Europe’s assets provide a solid foundation on which to build and sustain a leading global role in the exploitation of 5G technologies. Europe has two of the three largest vendors of mobile infrastructure in the world—Ericsson and Nokia—and mobile operators with vast local and global reach—Vodafone, Deutsche Telecom, Orange, Telefonica, Telecom Italia, and Telenor. Its consumers enjoy good competitive deals for voice and data packages. Finally, Europe’s export-oriented manufacturing industries continue modernizing and competing globally as we move to Industry 4.0.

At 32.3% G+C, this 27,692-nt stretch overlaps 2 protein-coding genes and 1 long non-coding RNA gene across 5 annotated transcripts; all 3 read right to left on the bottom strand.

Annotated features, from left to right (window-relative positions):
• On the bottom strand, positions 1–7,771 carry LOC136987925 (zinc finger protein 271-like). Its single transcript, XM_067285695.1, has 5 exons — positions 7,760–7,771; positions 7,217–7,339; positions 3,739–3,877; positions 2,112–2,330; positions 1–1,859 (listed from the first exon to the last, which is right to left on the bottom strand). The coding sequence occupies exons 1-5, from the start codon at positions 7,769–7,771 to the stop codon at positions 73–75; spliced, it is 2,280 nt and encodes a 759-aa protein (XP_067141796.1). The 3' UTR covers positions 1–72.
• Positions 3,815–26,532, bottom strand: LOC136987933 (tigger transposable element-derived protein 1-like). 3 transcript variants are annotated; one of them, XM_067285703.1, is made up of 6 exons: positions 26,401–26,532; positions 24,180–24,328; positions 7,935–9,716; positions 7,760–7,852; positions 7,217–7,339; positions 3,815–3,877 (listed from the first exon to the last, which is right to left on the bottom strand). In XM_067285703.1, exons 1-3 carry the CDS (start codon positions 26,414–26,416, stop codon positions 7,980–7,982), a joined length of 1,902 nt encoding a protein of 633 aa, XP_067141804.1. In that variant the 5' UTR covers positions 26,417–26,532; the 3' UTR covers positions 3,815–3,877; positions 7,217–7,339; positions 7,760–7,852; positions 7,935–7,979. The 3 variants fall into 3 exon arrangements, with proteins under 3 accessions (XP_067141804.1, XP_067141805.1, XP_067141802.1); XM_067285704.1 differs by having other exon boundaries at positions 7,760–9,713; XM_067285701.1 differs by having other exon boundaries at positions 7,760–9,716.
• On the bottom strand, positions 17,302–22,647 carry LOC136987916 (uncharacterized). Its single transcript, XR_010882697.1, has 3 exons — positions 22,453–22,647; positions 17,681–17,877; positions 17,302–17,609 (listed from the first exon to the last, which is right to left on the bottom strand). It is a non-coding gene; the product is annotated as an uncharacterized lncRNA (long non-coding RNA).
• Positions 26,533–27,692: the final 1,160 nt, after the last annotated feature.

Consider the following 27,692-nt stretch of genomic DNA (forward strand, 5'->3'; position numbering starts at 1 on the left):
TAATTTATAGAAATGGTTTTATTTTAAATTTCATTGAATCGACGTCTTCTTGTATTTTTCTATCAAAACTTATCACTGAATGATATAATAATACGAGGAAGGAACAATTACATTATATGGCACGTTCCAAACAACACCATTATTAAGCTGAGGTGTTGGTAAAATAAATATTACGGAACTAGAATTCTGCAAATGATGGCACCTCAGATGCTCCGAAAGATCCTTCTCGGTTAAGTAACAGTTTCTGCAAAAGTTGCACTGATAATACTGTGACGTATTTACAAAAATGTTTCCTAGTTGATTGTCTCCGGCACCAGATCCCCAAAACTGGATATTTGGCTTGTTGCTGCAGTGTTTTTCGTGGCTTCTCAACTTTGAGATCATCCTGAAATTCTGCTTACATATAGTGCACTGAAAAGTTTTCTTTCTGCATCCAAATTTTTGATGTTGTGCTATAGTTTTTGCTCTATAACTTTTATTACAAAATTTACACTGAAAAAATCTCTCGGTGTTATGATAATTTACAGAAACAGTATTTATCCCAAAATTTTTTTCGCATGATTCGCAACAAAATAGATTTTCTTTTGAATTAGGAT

Europeans will likely overcome any obstacles to their 5G ambitions. These obstacles are largely internal, notably regarding the release of spectrum for 5G and leveraging the new mobile technology in the software-driven digital transformation of everything. Regarding spectrum, other regions have been proceeding more rapidly than Europe; on the economic-policy vision for the future of technology, Europe’s strategies sometimes come across as satisfied with the status-quo. In the post-pandemic global economy that is beginning to emerge, accelerating 5G and linking it to a broad vision of competitiveness-enhancing programs of digital transformation at the granular level of companies, administrations, and educational institutions will matter more than ever.